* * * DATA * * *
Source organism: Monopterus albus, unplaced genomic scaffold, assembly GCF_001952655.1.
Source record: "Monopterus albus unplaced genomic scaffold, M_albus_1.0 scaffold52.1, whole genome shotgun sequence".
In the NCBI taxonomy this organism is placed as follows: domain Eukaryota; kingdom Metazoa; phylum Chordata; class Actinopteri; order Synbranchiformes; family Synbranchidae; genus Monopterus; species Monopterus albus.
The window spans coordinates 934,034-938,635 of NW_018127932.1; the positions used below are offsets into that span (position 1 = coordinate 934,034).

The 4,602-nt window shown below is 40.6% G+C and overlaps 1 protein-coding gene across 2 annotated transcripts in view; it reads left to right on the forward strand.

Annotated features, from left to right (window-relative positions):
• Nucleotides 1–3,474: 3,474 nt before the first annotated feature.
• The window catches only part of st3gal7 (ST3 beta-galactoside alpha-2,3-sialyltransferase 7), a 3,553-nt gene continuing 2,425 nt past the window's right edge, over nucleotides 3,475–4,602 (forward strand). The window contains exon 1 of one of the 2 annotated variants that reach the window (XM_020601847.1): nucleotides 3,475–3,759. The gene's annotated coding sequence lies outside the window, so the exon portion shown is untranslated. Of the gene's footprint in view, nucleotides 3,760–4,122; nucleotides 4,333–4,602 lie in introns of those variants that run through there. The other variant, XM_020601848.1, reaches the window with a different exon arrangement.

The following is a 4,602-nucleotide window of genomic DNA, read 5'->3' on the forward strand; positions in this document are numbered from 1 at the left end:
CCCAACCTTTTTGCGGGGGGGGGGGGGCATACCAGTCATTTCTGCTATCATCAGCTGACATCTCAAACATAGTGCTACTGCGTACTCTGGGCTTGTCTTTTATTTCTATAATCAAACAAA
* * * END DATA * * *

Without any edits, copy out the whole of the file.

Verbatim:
Source organism: Monopterus albus, unplaced genomic scaffold, assembly GCF_001952655.1.
Source record: "Monopterus albus unplaced genomic scaffold, M_albus_1.0 scaffold52.1, whole genome shotgun sequence".
In the NCBI taxonomy this organism is placed as follows: domain Eukaryota; kingdom Metazoa; phylum Chordata; class Actinopteri; order Synbranchiformes; family Synbranchidae; genus Monopterus; species Monopterus albus.
The window spans coordinates 934,034-938,635 of NW_018127932.1; the positions used below are offsets into that span (position 1 = coordinate 934,034).

The 4,602-nt window shown below is 40.6% G+C and overlaps 1 protein-coding gene across 2 annotated transcripts in view; it reads left to right on the forward strand.

Annotated features, from left to right (window-relative positions):
• Nucleotides 1–3,474: 3,474 nt before the first annotated feature.
• The window catches only part of st3gal7 (ST3 beta-galactoside alpha-2,3-sialyltransferase 7), a 3,553-nt gene continuing 2,425 nt past the window's right edge, over nucleotides 3,475–4,602 (forward strand). The window contains exon 1 of one of the 2 annotated variants that reach the window (XM_020601847.1): nucleotides 3,475–3,759. The gene's annotated coding sequence lies outside the window, so the exon portion shown is untranslated. Of the gene's footprint in view, nucleotides 3,760–4,122; nucleotides 4,333–4,602 lie in introns of those variants that run through there. The other variant, XM_020601848.1, reaches the window with a different exon arrangement.

The following is a 4,602-nucleotide window of genomic DNA, read 5'->3' on the forward strand; positions in this document are numbered from 1 at the left end:
CCCAACCTTTTTGCGGGGGGGGGGGGGCATACCAGTCATTTCTGCTATCATCAGCTGACATCTCAAACATAGTGCTACTGCGTACTCTGGGCTTGTCTTTTATTTCTATAATCAAACAAA